We are continuing to monitor developments with respect to this issue and will release an update when we learn more. We encourage employers to consider proactively bringing employees who are abroad on valid nonimmigrant visas back to the United States, as this restriction could come become effective very quickly after announcement. Please contact us with any questions on how this might affect your employees.

By Andy Smetana and Teri Lindquist

In response to the recent enactment of the Paycheck Protection Program Flexibility Act of 2020 (the PPPFA), on June 11, 2020, the Small Business Administration (SBA) released an interim final rule (interim final rule #17) adopting changes to Paycheck Protection Program (PPP) loan terms mandated by the PPPFA. In doing so, the SBA modified the SBA’s initial interim final rule to provide clarifications for PPP borrowers. Also on June 11, the SBA released a new form of PPP loan application that incorporates changes specified in the PPPFA and interim final rule #17.

For those who have been closely watching developments with respect to PPP loans, these materials provide little in the way of new information but do include a couple of clarifications that borrowers may find helpful—specifically providing that the new “60% Rule” for loan use and forgiveness results in proportionate reductions to loan forgiveness, and not a “cliff” (i.e., a barrier to any loan forgiveness). The clarification keeps hope alive that interest on PPP loans may be subject to forgiveness.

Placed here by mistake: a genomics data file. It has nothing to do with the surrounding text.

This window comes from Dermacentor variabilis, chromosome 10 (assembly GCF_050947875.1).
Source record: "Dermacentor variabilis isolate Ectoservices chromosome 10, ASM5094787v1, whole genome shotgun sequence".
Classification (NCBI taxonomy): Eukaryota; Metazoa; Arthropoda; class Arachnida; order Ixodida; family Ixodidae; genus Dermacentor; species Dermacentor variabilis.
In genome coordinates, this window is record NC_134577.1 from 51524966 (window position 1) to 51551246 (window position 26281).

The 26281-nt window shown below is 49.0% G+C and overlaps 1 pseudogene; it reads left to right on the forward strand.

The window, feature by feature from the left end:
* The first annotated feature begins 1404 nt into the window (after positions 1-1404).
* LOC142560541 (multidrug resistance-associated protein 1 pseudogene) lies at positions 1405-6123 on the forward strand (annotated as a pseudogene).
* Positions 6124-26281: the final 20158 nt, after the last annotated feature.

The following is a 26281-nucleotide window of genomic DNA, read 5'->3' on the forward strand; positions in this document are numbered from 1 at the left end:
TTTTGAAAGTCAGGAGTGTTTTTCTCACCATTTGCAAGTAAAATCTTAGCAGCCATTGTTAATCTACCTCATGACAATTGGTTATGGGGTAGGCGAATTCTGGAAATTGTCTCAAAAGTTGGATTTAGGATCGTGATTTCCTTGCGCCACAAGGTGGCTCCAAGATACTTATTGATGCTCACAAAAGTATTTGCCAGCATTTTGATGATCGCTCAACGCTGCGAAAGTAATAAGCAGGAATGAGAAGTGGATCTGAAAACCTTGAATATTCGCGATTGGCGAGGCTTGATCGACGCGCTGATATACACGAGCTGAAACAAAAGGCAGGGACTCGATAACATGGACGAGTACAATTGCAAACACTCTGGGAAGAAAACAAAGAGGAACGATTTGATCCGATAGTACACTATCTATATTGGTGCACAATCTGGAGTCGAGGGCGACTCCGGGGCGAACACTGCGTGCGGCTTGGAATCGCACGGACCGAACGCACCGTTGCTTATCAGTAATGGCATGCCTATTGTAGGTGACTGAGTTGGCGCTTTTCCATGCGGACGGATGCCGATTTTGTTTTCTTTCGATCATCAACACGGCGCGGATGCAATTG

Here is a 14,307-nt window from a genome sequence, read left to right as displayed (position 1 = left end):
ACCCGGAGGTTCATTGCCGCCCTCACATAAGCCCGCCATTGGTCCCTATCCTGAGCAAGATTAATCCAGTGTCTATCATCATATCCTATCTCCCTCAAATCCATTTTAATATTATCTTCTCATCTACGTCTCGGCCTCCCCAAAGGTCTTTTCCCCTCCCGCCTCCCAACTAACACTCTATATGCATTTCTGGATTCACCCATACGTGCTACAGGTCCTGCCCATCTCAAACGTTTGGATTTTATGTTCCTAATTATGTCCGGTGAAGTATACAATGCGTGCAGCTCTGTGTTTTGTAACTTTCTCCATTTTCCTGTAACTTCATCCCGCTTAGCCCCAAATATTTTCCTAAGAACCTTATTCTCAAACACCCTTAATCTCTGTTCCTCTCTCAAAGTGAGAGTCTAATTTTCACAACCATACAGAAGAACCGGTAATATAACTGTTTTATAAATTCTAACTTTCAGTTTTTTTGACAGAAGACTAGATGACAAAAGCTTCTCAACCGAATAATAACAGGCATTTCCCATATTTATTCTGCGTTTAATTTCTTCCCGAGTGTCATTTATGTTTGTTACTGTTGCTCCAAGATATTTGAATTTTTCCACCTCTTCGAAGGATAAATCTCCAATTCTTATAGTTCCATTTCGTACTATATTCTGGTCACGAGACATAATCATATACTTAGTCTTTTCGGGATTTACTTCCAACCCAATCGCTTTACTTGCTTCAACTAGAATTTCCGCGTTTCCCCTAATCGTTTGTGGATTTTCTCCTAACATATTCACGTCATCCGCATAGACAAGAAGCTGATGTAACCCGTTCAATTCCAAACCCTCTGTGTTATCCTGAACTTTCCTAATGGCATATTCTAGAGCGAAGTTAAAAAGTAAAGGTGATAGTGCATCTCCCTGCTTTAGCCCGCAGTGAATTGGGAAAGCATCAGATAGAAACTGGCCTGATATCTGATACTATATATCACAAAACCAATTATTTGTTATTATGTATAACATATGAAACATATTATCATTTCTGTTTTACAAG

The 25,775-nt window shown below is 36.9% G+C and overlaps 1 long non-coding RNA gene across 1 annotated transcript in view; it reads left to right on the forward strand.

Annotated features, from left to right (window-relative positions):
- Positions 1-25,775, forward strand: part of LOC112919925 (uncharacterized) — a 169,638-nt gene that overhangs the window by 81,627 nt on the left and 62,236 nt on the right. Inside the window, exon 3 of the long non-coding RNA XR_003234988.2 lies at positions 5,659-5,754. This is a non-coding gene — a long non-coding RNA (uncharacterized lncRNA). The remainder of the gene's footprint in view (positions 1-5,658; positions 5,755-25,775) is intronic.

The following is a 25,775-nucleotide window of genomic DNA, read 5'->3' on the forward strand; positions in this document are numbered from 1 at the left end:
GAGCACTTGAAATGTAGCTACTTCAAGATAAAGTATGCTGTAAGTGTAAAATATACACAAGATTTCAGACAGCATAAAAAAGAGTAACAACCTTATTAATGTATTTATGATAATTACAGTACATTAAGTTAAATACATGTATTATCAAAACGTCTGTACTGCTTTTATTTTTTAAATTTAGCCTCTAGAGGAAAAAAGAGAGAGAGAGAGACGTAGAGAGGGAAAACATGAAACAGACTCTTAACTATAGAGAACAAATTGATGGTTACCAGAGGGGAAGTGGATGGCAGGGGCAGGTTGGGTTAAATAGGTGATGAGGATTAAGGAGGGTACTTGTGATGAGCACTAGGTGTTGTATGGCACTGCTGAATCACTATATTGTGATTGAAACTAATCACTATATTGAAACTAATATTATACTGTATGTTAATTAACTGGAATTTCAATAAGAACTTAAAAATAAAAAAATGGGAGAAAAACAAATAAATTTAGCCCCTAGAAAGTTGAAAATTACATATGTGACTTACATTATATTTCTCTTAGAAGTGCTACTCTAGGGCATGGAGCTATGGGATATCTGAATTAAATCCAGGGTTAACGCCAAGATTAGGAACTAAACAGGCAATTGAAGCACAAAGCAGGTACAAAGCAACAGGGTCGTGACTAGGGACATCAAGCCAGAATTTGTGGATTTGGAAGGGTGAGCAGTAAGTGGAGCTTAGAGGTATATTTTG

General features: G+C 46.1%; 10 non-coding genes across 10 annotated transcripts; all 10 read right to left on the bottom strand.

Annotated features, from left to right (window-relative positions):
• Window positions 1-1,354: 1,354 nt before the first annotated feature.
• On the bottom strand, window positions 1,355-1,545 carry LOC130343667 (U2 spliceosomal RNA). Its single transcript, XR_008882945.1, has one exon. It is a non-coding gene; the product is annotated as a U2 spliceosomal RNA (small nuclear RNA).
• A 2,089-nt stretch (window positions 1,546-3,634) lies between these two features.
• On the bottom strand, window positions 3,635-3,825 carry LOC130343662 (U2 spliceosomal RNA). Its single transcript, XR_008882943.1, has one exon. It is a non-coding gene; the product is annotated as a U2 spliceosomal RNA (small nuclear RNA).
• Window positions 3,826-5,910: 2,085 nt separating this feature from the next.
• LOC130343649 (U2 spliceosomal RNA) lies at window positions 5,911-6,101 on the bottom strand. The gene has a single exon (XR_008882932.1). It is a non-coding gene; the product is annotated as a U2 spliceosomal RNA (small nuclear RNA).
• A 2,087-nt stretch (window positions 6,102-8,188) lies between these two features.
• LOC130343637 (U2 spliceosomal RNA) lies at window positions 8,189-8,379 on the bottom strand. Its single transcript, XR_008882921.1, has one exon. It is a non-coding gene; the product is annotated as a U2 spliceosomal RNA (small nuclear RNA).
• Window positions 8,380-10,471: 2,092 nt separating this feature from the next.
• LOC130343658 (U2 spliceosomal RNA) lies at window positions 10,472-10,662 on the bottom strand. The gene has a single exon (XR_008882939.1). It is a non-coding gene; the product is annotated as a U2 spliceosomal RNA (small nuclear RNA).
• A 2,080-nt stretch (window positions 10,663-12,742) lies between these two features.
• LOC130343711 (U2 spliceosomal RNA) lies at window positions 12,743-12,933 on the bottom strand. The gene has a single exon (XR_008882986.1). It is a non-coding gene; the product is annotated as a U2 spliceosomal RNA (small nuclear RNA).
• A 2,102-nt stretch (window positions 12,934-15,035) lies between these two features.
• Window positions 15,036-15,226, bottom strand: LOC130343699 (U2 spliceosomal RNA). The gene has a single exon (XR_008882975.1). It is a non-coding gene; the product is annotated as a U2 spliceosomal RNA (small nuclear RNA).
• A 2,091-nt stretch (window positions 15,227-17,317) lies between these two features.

Continue Reading SBA Issues Updated PPP Guidance and a New PPP Loan Application Form

As countries around the world overcome the first wave of coronavirus infections, one thing is becoming apparent: Remote working will almost certainly become a permanent fixture of modern life for many. Going forward, governments and companies may periodically require or encourage employees to work from home. And even when they do not, both employees and employers are more comfortable with work-from-home arrangements than ever before.

Continue Reading Maintaining an Effective Compliance Program When Working Remotely

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Last week, the FTC sent another 50 warning letters related to COVID-19 advertising claims, adding to the growing list of FTC warnings and actions intended to address false and deceptive marketing during the pandemic. The latest round of letters targets companies advertising their products and services as effective in preventing or treating COVID-19 without adequate scientific support, including acupuncture, intravenous (IV) therapies, ozone therapy, stem cell treatments, sound frequencies, air-purifiers, and immune-defense supplements.

Click here to read the full blog post on Consumer Protection Review.